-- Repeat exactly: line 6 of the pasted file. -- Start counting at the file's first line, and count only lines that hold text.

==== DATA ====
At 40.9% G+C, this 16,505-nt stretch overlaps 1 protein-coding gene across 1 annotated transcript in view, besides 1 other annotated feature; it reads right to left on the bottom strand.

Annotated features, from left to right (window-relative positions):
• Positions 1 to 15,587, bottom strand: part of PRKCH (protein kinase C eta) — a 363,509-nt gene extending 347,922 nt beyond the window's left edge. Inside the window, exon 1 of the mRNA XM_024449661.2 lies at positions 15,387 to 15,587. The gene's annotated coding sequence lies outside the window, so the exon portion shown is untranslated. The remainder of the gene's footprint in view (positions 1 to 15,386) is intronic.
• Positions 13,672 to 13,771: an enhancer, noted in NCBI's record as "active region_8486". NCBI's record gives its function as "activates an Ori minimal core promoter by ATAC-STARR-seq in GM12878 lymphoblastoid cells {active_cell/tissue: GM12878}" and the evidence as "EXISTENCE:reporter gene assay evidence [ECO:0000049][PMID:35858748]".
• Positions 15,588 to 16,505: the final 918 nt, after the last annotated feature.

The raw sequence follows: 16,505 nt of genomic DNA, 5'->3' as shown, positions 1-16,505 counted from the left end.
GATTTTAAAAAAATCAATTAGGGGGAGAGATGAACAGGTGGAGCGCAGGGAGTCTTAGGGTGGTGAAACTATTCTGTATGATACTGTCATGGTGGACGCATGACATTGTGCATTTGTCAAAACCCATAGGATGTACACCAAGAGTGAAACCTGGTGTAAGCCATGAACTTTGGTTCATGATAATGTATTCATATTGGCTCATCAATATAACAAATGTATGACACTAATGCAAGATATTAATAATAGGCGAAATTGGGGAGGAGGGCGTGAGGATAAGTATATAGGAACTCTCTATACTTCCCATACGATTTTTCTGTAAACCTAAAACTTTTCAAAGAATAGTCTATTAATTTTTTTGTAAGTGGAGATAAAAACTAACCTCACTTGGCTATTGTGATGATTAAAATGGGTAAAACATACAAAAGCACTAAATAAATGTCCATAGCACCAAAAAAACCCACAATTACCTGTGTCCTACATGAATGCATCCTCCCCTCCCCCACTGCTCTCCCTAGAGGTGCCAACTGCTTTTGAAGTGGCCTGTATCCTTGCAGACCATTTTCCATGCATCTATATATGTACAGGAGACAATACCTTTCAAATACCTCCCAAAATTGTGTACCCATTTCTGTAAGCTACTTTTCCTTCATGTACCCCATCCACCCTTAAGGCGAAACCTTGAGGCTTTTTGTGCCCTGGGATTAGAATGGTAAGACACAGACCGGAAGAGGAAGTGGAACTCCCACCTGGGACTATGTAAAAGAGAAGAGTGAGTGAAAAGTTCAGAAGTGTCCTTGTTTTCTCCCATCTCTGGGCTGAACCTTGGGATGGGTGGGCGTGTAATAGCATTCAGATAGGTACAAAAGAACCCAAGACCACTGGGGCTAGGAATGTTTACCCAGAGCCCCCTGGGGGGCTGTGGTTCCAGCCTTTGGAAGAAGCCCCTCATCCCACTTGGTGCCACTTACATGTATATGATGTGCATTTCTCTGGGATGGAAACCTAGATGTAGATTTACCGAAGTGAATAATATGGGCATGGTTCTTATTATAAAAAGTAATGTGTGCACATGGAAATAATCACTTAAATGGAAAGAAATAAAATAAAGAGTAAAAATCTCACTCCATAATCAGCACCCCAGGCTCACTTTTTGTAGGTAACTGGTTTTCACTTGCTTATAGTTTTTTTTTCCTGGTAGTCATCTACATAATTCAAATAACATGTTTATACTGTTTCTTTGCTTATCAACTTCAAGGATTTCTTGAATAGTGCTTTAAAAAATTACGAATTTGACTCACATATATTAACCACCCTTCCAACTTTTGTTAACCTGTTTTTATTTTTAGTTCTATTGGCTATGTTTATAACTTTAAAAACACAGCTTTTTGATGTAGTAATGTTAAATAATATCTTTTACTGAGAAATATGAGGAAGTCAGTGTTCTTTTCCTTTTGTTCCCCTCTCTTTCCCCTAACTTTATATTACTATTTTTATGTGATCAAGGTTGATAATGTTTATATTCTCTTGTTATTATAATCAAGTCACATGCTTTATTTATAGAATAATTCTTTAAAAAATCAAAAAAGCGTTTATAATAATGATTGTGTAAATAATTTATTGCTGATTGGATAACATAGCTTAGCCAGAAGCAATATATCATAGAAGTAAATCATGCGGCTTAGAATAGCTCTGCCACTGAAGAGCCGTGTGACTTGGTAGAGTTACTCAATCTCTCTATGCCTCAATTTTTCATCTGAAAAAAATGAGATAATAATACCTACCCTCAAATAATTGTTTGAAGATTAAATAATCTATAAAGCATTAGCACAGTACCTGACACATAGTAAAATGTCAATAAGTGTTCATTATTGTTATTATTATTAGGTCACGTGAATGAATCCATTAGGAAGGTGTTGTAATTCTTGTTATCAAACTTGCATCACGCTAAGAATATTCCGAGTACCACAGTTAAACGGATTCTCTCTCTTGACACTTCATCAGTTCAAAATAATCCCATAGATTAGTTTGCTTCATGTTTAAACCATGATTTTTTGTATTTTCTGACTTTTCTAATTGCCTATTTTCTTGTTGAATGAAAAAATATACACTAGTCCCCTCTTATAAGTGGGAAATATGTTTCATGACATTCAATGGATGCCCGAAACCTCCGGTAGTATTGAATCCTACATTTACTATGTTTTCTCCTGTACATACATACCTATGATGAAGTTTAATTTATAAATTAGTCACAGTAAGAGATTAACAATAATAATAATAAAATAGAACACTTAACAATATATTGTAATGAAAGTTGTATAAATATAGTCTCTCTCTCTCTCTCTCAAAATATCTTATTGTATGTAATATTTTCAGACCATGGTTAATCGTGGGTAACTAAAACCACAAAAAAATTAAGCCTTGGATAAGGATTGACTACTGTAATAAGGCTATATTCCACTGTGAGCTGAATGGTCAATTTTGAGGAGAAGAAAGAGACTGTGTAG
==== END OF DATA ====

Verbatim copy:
The raw sequence follows: 16,505 nt of genomic DNA, 5'->3' as shown, positions 1-16,505 counted from the left end.